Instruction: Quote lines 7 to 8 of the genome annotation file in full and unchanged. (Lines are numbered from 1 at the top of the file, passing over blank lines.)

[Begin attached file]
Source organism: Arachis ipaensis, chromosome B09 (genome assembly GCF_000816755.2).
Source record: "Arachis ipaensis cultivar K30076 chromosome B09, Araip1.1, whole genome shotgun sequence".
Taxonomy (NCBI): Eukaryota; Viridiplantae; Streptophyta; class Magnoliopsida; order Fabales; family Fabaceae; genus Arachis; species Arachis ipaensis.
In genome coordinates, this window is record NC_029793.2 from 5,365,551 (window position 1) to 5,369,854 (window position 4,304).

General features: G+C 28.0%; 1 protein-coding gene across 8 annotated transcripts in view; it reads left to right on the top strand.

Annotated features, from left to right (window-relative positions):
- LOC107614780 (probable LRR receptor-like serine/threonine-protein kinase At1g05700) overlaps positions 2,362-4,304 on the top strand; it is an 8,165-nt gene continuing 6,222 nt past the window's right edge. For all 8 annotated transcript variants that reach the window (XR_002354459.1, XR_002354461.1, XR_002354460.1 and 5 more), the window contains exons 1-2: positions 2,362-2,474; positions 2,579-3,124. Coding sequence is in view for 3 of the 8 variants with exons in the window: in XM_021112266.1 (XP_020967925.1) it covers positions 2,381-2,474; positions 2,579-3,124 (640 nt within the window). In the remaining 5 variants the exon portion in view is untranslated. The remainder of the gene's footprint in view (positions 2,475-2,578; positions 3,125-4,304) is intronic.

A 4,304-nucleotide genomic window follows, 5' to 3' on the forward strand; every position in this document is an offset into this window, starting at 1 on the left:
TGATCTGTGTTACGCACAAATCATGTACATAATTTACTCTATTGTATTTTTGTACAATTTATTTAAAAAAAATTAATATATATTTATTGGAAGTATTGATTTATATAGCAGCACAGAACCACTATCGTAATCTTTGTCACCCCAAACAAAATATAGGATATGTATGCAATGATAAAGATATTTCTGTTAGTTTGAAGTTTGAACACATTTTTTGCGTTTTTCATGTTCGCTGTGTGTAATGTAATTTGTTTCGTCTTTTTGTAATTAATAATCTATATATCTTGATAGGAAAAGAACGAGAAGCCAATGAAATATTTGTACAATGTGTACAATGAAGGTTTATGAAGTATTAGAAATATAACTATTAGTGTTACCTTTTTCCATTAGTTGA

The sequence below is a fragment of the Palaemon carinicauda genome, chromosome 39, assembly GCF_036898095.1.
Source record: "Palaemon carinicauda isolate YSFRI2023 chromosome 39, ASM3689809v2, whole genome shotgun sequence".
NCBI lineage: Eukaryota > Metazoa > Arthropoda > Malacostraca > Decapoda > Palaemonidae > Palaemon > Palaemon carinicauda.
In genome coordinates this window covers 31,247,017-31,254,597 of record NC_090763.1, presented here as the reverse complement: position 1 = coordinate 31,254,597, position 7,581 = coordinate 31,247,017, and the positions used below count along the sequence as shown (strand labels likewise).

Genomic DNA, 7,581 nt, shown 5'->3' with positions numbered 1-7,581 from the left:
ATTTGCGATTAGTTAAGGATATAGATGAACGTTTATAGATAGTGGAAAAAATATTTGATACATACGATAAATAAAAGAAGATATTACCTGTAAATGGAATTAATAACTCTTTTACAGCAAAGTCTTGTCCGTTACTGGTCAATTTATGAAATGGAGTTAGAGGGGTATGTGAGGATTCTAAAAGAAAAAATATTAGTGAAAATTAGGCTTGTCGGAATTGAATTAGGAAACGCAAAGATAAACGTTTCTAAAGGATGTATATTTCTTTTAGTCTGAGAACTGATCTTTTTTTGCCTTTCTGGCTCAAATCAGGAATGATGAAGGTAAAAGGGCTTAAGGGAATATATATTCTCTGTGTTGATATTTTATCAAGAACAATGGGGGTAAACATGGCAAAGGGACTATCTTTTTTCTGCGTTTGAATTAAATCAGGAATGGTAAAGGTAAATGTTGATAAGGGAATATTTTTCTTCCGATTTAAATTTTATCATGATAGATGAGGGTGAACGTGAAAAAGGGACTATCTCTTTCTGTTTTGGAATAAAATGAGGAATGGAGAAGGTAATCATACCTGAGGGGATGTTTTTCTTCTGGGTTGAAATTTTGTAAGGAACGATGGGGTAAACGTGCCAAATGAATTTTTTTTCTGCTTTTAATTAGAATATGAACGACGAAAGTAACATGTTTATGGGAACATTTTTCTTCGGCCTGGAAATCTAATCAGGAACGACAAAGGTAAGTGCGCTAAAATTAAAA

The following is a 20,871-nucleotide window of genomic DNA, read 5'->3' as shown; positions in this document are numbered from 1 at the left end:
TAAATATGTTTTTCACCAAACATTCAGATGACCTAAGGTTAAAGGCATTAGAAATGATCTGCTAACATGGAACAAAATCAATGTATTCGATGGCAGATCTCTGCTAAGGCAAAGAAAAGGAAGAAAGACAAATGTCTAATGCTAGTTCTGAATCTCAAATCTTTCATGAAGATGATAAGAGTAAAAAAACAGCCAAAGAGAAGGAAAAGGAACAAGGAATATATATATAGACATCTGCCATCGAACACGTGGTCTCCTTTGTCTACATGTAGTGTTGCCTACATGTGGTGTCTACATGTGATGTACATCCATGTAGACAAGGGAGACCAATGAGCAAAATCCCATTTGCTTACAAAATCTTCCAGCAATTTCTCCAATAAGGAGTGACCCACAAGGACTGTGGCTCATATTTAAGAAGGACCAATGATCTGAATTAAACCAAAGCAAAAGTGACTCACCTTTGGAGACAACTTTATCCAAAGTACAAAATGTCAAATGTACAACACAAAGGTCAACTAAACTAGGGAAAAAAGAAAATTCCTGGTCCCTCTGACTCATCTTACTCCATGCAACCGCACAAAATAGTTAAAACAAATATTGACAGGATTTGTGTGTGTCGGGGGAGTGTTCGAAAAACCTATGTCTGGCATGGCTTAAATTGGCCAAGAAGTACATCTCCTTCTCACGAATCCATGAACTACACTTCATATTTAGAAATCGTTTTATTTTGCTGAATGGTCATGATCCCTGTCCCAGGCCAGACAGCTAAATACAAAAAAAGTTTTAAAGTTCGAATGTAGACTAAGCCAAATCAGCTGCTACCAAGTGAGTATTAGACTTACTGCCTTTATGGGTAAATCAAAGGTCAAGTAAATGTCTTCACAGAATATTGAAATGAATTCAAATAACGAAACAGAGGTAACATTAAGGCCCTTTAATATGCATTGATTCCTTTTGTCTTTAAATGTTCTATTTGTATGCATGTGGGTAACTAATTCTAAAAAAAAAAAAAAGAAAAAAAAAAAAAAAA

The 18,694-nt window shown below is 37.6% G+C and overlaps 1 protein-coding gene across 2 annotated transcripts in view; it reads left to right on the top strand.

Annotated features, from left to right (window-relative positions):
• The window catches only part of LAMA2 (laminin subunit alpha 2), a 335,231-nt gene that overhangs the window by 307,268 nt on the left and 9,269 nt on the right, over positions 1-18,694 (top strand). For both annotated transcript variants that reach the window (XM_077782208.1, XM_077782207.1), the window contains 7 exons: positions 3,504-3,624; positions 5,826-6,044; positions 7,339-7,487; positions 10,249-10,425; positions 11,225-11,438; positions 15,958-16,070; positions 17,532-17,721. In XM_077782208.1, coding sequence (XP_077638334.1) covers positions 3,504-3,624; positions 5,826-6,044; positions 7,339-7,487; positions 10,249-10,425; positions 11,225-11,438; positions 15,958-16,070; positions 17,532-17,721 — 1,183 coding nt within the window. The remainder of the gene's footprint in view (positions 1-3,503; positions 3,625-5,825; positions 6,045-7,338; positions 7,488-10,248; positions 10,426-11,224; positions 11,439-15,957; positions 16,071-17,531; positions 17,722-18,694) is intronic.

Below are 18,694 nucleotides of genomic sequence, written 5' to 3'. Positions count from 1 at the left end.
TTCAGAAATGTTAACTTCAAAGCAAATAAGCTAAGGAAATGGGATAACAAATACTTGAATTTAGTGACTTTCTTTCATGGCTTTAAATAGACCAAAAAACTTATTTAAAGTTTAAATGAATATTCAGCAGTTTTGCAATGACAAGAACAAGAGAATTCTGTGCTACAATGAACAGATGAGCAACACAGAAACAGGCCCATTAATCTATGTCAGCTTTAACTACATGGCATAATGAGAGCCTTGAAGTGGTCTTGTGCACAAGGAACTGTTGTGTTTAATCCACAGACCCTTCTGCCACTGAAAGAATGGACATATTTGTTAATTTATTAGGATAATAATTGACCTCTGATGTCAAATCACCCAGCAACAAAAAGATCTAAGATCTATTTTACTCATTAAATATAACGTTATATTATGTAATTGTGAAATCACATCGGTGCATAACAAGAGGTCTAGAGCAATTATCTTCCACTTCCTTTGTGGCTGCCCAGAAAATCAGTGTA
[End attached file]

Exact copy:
- LOC107614780 (probable LRR receptor-like serine/threonine-protein kinase At1g05700) overlaps positions 2,362-4,304 on the top strand; it is an 8,165-nt gene continuing 6,222 nt past the window's right edge. For all 8 annotated transcript variants that reach the window (XR_002354459.1, XR_002354461.1, XR_002354460.1 and 5 more), the window contains exons 1-2: positions 2,362-2,474; positions 2,579-3,124. Coding sequence is in view for 3 of the 8 variants with exons in the window: in XM_021112266.1 (XP_020967925.1) it covers positions 2,381-2,474; positions 2,579-3,124 (640 nt within the window). In the remaining 5 variants the exon portion in view is untranslated. The remainder of the gene's footprint in view (positions 2,475-2,578; positions 3,125-4,304) is intronic.

A 4,304-nucleotide genomic window follows, 5' to 3' on the forward strand; every position in this document is an offset into this window, starting at 1 on the left: